22. Algorithmic view • How to fuzz input points? • Long way: take a big list of fuzzing strings and fuzz each parameter • Quick way: construct polyglot payloads and check for a bunch of vulns at once • Take a look: olyglot-payloads-in-practice-by-avlidienbrun n-at-hackpra
  23. Algorithmic view • Polyglot payloads can be constructed because of ignored contexts (such as comments) in diferent languages • Example of polyglot string: <tagxss> %0dresponse:splitting'"attributexss • Null-byte or backslash should be placed last • Time-based for (Postgre|My)SQL-injection: '/*! +sleep(10)*/+n1#(select 2 from (select pg_sleep(10))x)n+'
  24. Algorithmic view • Ok, what do we actually do, when we look at web app by eyes? • We estimate “hackableness” of app or page and then think how can we hack it • Why not automate thinking? %)
  25. Algorithmic view • The thinking flow is like this: “Hm… It’s enterprise .NET site with a single login form. Probably not that hackable … Hm… It’s default WordPress installation without plugins and custom themes. Probably not hackable … Hm… It’s shitty custom PHP engine with a lot of forms and input parameters. Instantly hackable! 8) “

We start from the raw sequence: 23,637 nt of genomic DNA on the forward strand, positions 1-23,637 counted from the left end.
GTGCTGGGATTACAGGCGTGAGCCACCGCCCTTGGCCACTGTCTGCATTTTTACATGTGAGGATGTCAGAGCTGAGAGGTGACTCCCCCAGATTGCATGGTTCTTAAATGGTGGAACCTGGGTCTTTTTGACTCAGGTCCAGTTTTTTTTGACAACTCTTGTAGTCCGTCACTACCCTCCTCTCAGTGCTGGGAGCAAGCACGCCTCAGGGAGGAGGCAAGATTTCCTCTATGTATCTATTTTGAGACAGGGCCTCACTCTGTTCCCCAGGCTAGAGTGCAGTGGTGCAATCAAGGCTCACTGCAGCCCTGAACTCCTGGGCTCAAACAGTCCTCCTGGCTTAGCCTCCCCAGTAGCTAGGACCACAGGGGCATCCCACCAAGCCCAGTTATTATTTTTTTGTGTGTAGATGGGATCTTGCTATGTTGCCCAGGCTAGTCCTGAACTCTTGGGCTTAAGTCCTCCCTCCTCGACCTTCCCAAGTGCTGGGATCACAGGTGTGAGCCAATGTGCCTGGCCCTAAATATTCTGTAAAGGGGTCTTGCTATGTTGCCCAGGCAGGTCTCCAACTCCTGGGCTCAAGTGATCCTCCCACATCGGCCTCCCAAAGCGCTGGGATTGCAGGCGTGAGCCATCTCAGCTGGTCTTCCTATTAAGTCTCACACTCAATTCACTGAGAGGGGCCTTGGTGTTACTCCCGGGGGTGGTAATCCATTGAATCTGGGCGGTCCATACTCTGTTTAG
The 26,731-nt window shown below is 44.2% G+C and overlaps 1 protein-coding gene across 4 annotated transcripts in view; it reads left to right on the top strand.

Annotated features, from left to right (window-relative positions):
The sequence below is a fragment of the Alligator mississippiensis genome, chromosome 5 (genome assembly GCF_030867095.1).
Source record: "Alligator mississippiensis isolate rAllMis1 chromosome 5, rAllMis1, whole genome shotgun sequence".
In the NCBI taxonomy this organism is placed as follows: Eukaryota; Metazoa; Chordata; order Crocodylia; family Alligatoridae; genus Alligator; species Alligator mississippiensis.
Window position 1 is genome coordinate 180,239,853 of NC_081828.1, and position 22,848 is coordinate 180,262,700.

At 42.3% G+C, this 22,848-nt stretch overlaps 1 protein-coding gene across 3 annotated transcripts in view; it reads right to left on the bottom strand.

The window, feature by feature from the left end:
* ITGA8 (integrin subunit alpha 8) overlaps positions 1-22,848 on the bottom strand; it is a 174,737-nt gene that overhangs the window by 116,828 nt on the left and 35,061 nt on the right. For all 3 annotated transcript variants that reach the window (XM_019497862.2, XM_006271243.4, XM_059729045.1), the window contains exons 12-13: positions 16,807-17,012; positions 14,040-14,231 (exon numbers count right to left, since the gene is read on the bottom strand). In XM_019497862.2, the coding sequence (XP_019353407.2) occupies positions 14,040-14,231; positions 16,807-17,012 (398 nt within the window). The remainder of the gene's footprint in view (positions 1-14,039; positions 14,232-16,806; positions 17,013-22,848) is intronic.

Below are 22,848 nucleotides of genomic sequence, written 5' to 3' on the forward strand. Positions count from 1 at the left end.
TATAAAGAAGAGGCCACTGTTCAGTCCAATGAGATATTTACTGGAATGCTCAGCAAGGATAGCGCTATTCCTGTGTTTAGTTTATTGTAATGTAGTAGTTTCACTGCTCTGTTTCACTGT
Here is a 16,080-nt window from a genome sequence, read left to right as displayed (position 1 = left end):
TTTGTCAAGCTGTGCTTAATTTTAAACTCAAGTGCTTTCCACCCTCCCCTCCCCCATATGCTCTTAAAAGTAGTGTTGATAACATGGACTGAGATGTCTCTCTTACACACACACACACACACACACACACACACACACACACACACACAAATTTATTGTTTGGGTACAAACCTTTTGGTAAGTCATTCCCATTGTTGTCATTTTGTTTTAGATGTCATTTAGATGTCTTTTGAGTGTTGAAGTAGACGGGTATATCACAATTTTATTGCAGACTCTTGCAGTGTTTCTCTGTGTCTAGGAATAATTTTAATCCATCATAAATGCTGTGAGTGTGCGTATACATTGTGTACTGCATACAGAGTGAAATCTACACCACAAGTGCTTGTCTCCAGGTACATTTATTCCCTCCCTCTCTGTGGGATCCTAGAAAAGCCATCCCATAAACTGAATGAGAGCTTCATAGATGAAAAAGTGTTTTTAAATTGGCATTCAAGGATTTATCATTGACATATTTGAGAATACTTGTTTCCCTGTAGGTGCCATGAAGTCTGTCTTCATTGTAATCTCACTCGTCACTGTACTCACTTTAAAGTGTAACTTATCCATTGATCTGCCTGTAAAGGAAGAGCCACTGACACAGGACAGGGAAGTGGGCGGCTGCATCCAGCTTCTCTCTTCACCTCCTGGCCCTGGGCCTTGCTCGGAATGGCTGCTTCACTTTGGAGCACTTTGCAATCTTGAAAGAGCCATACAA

26. Algorithmic view • What makes us think one or another way? Let’s point out some of features: Platform (PHP, ASP, Ruby, …) Server (Apache, Nginx, IIS, …) Engine (WordPress, Django, RoR, …) Queries (count parameters in links on main page) Scripts (number of script tags on main page) Inputs (number of input tags on main page) SSL (if the site works with HTTPS or not)
  27. Algorithmic view • The simpliest vulnerable-vs-secure classifier ever: if PHP: vulnerable = True else: vulnerable = False • Ok, just kidding =)
  28. Algorithmic view Machine learning FTW!
  29. Algorithmic view
  30. Algorithmic view • Today before the talk I scanned about a thousand sites and built this decision tree on obtained data • Actual classifier is a bit bigger than simpliest, but yet the common sense is preserved %) • If the main page is PHP-script, there’re at least 4 GET-parameters in the links on it, and there’s at least one script tag, then site is probably vulnerable =)
  31. Algorithmic view • Ok, this is about cost estimation, but how can this help us to scan the site? • Ever seen this?